"If all I have is a schema and I say that this is what the data fields will look like, I am not saying how this is used in the packaged solutions that I have," he explains. On the other hand, a Biztalk schema could tell an application that the data is designed to be used in a SAP R/3 environment, and that a certain data element corresponds to a specific stream in the SAP database.

The company has thrown standards development open to the Biztalk consortium, a collection of companies that are defining vertical market schemas for the technology. It has gained support from big players such as enterprise software company Baan.

So, will Microsoft end up dominating the world by layering Biztalk on top of XML, thereby turning the language into a system-specific set of extended functions? Could this be seen as the emergence of a Microsoft-specific XML - an MSXML, perhaps? The company is merely helping to build the market in the hope that it will be well-positioned to take the lion's share of server sales, says Longshaw. This is all very well, but it does not rule out the possibility of an attempt at domination of the e-commerce-oriented data integration market by Microsoft.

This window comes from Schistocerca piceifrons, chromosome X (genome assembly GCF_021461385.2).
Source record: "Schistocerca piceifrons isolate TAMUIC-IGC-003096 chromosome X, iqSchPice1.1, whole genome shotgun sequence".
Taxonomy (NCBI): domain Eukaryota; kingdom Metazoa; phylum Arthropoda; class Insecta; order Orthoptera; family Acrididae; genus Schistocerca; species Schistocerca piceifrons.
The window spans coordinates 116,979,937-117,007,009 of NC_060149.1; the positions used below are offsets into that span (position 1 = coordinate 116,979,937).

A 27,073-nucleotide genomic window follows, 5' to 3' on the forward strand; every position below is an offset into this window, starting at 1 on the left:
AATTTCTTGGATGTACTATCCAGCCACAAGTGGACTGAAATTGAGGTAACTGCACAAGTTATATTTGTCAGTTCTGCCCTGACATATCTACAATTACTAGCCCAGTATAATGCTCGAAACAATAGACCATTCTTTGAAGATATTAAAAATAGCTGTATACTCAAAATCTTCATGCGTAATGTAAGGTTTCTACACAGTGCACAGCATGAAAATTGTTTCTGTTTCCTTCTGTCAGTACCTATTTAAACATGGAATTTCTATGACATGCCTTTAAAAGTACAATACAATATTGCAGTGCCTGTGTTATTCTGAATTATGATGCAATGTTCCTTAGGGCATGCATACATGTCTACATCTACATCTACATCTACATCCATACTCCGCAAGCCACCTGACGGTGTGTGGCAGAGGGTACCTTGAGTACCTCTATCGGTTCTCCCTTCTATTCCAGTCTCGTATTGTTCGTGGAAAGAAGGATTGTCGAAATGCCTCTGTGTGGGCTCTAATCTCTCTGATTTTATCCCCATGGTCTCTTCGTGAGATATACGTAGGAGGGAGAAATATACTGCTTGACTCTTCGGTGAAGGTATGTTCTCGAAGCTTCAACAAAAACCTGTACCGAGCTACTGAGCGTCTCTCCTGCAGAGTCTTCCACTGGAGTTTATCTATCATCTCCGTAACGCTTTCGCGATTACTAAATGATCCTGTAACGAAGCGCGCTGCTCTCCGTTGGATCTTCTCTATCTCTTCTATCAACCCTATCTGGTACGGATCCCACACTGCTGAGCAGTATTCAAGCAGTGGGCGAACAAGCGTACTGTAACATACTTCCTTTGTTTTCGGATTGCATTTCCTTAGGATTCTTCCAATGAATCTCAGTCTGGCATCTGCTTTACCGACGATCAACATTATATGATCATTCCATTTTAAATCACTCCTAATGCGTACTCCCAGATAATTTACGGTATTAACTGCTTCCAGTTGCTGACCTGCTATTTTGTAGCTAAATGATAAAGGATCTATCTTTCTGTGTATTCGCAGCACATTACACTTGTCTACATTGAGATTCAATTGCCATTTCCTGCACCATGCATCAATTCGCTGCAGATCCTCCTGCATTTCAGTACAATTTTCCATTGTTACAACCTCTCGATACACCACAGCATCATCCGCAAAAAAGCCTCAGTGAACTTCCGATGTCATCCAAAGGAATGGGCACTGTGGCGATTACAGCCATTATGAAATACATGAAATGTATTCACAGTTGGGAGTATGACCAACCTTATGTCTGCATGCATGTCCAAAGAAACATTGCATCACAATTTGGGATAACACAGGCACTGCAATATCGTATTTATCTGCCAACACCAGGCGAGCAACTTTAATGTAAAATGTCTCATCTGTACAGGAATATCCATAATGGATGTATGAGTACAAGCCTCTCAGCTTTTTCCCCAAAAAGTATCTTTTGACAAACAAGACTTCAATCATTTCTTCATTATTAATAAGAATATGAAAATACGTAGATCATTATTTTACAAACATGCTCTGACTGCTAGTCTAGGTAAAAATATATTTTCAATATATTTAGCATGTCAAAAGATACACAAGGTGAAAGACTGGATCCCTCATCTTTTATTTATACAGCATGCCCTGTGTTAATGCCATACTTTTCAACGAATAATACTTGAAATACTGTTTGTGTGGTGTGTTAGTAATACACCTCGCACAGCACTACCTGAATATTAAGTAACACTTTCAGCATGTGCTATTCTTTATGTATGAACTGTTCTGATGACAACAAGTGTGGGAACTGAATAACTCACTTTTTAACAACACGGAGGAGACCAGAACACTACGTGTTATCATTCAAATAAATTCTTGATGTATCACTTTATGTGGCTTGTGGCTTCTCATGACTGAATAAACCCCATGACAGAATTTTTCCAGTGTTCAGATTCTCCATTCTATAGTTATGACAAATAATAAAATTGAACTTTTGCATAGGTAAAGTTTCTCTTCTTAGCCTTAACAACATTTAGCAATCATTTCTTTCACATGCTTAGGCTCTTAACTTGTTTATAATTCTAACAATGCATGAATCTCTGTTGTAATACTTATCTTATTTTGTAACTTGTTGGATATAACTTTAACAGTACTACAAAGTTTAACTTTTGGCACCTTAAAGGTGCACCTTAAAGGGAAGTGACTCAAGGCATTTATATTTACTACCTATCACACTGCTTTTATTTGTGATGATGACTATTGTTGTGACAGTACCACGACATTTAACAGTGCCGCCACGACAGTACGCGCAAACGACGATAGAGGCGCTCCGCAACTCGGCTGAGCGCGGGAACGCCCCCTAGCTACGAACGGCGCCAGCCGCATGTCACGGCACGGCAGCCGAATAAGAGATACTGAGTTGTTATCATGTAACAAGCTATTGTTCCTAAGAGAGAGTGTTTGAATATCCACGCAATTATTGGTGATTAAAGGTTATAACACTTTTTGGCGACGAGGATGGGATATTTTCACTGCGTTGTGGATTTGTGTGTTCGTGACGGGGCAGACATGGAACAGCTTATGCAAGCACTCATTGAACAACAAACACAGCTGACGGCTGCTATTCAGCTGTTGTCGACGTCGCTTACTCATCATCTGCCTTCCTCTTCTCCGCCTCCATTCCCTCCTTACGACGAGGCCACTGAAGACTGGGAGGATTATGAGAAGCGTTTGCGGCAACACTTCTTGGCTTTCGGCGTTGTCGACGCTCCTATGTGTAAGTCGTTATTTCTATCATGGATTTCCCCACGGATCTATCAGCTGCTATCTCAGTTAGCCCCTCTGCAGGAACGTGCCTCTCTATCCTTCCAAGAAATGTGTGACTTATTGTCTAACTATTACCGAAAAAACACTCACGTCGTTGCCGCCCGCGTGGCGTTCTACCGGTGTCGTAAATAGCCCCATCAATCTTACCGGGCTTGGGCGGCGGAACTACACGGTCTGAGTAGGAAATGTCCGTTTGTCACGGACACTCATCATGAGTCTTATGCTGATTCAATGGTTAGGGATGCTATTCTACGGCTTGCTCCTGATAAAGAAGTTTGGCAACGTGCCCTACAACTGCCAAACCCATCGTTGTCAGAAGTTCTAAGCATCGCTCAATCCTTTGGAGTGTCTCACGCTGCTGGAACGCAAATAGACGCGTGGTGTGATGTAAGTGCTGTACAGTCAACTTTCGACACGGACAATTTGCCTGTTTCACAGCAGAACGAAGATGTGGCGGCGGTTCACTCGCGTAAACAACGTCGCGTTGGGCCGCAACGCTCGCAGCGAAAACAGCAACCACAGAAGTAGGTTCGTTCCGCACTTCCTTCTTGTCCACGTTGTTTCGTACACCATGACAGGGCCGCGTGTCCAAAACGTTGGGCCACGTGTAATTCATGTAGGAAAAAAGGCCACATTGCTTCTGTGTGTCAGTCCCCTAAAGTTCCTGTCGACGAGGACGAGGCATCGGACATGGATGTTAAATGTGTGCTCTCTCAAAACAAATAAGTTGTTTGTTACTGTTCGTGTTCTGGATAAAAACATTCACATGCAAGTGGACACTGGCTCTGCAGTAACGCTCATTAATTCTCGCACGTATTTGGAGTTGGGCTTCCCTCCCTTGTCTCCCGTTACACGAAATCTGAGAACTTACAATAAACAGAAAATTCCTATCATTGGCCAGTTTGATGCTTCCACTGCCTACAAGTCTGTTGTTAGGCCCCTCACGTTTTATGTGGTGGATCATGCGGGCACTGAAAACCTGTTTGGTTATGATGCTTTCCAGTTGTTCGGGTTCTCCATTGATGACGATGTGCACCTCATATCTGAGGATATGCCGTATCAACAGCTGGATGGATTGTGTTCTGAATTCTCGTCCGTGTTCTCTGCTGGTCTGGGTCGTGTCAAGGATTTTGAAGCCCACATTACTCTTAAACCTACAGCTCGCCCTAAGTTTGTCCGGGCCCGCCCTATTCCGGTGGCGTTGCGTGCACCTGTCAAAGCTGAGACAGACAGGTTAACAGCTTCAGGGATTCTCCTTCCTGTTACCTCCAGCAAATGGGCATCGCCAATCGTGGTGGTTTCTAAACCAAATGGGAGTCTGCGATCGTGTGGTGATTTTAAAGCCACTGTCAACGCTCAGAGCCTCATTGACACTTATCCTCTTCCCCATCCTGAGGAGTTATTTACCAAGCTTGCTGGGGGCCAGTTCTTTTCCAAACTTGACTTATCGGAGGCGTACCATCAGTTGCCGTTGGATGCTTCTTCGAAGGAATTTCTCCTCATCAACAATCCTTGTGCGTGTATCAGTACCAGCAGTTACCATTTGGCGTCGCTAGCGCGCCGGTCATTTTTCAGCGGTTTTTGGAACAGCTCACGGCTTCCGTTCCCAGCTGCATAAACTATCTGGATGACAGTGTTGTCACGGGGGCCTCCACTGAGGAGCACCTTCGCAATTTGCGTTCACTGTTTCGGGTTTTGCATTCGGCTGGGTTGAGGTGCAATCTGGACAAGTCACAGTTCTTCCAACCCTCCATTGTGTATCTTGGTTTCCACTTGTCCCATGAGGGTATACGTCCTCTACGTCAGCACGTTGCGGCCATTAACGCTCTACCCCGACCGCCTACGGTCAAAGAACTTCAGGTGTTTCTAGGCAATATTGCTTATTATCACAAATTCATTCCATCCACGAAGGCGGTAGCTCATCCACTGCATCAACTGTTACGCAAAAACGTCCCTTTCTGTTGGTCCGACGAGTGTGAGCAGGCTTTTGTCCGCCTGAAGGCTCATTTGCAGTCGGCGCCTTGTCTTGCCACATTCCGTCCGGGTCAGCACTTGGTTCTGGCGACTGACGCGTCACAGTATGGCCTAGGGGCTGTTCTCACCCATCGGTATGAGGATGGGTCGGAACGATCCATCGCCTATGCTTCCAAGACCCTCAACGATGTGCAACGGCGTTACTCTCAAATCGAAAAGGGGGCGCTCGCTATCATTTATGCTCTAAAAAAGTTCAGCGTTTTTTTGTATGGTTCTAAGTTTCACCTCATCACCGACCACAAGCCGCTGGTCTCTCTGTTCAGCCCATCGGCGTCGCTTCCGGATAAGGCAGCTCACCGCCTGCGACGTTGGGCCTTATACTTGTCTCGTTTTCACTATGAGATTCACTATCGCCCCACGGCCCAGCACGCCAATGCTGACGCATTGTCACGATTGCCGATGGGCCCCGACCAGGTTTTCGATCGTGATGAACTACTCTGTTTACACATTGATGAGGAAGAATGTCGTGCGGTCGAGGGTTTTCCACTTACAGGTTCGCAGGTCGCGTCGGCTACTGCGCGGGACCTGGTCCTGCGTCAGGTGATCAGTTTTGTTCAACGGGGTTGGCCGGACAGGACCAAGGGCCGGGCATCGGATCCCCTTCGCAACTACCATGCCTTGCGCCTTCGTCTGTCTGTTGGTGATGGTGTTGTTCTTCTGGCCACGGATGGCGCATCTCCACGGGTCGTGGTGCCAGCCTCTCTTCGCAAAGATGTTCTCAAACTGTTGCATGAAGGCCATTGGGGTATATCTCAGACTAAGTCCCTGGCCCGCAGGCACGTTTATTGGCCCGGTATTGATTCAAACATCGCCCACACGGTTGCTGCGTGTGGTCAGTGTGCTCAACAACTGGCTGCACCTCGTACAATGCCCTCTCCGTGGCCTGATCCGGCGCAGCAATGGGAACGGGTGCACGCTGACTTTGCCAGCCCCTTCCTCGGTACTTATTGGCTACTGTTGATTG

It all sounds like great news for Microsoft, but there are still some issues with Biztalk. Although Microsoft is trying to chivvy the market into accepting the standard by throwing it out to the market for general input, the company still only supports Windows NT. This could be a problem for companies with customers that run systems other than Windows NT, and it's a problem that Microsoft has faced with other technologies such as its DCOM standard, for which multi-platform initiatives have produced little fruit.

Hamblen asserts that it is possible for application and operating system vendors - or even individual customers - to develop interfaces between their software and the Biztalk server, but this appears to go against the established approach to IT - that application development should follow the path of least resistance.